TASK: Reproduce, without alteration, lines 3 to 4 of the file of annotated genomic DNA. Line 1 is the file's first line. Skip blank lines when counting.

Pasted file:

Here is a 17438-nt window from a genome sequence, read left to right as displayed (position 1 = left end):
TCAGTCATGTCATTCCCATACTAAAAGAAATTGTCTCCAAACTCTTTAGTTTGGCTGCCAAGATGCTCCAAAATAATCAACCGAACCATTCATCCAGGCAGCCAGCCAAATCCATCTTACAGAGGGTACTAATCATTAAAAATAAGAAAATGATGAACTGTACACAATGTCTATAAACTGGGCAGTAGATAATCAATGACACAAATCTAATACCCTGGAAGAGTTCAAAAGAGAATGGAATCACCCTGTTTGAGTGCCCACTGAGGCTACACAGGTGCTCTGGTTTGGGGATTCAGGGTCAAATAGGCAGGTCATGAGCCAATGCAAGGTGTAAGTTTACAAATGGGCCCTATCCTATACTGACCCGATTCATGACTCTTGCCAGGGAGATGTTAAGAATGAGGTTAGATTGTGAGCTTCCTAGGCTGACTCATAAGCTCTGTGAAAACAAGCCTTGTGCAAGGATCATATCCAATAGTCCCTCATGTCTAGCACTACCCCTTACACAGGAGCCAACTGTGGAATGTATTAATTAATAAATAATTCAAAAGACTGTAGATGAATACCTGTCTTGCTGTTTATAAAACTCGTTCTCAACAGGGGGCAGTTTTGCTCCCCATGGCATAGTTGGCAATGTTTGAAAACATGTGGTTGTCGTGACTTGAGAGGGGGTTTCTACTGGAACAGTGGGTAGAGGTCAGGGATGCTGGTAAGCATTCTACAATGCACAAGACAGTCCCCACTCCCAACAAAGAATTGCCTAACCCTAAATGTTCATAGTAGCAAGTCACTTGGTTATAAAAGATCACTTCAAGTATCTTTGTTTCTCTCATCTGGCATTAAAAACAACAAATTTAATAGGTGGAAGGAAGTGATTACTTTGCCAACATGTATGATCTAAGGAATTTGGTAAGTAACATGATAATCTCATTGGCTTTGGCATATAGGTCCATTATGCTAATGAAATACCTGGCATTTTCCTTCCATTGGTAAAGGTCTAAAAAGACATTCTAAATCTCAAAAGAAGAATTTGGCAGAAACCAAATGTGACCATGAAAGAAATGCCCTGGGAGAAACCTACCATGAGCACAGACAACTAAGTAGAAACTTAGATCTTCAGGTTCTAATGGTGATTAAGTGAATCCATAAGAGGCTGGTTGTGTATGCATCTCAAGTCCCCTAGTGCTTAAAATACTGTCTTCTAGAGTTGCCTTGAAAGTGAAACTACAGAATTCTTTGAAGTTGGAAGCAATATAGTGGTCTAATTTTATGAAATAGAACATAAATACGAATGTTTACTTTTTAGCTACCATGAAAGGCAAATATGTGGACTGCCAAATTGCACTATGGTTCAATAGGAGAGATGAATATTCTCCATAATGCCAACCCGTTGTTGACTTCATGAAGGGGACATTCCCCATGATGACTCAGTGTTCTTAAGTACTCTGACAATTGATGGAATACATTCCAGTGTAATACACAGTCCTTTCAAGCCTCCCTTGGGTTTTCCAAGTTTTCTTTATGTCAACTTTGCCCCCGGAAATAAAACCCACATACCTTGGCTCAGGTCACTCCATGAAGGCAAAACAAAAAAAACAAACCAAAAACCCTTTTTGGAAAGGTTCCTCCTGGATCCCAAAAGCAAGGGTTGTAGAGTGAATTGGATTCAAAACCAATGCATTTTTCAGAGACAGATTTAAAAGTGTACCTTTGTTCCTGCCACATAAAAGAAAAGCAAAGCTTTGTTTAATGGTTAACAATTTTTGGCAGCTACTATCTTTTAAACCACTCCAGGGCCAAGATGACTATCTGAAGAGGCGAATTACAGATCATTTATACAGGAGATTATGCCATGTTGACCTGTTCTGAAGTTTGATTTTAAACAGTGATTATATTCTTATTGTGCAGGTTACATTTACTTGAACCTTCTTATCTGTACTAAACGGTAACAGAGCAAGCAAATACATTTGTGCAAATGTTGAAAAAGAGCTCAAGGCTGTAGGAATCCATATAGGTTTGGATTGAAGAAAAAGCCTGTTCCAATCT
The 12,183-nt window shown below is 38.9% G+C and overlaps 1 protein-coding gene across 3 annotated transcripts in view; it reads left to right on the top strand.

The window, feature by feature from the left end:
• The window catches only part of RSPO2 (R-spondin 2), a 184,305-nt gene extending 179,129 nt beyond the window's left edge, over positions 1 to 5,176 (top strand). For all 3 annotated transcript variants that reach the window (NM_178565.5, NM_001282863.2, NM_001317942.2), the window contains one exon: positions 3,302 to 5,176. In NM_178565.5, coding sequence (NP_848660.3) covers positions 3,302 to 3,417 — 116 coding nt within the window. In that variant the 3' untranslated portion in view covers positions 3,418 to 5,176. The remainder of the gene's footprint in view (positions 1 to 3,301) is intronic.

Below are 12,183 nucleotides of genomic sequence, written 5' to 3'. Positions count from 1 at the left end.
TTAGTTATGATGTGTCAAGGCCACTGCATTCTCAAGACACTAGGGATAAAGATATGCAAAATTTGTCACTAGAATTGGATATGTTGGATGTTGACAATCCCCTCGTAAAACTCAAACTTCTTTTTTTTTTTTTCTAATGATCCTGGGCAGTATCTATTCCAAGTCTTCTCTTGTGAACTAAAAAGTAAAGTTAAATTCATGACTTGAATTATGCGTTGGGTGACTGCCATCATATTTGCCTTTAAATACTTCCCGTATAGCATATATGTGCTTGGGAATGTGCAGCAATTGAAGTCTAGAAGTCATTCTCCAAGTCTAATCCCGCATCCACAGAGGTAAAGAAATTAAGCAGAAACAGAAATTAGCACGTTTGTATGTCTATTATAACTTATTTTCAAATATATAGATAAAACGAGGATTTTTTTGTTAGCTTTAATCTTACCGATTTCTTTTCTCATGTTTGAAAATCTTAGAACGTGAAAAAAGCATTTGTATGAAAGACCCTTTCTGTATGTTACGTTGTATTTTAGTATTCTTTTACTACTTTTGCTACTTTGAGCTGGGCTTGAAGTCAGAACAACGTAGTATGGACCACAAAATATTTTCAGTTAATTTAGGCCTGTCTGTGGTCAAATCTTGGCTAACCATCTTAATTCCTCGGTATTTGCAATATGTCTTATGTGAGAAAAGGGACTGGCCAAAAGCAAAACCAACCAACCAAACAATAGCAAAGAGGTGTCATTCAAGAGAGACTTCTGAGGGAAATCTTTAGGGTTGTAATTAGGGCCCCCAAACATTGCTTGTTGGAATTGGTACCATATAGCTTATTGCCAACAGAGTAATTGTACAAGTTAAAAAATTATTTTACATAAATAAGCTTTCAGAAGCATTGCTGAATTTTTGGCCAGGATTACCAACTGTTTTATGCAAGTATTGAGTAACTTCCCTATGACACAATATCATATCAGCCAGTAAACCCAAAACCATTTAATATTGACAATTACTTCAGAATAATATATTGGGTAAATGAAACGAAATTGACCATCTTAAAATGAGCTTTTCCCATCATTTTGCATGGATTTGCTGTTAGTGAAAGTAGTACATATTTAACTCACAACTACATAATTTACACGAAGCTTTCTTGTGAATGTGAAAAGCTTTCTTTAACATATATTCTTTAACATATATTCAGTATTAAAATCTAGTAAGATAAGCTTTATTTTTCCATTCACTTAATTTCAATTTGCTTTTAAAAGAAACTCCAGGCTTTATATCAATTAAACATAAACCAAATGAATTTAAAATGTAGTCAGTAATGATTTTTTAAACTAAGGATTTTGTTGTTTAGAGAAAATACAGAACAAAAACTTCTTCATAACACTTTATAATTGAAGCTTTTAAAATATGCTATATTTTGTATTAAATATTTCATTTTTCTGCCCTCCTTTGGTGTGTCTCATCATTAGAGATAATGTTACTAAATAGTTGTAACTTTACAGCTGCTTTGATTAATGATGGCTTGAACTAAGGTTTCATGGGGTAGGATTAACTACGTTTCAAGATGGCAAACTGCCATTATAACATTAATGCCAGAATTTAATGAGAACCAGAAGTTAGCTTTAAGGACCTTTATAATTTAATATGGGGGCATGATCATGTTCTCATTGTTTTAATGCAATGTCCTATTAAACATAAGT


The 12,183-nt window shown below is 38.9% G+C and overlaps 1 protein-coding gene across 3 annotated transcripts in view; it reads left to right on the top strand.

The window, feature by feature from the left end: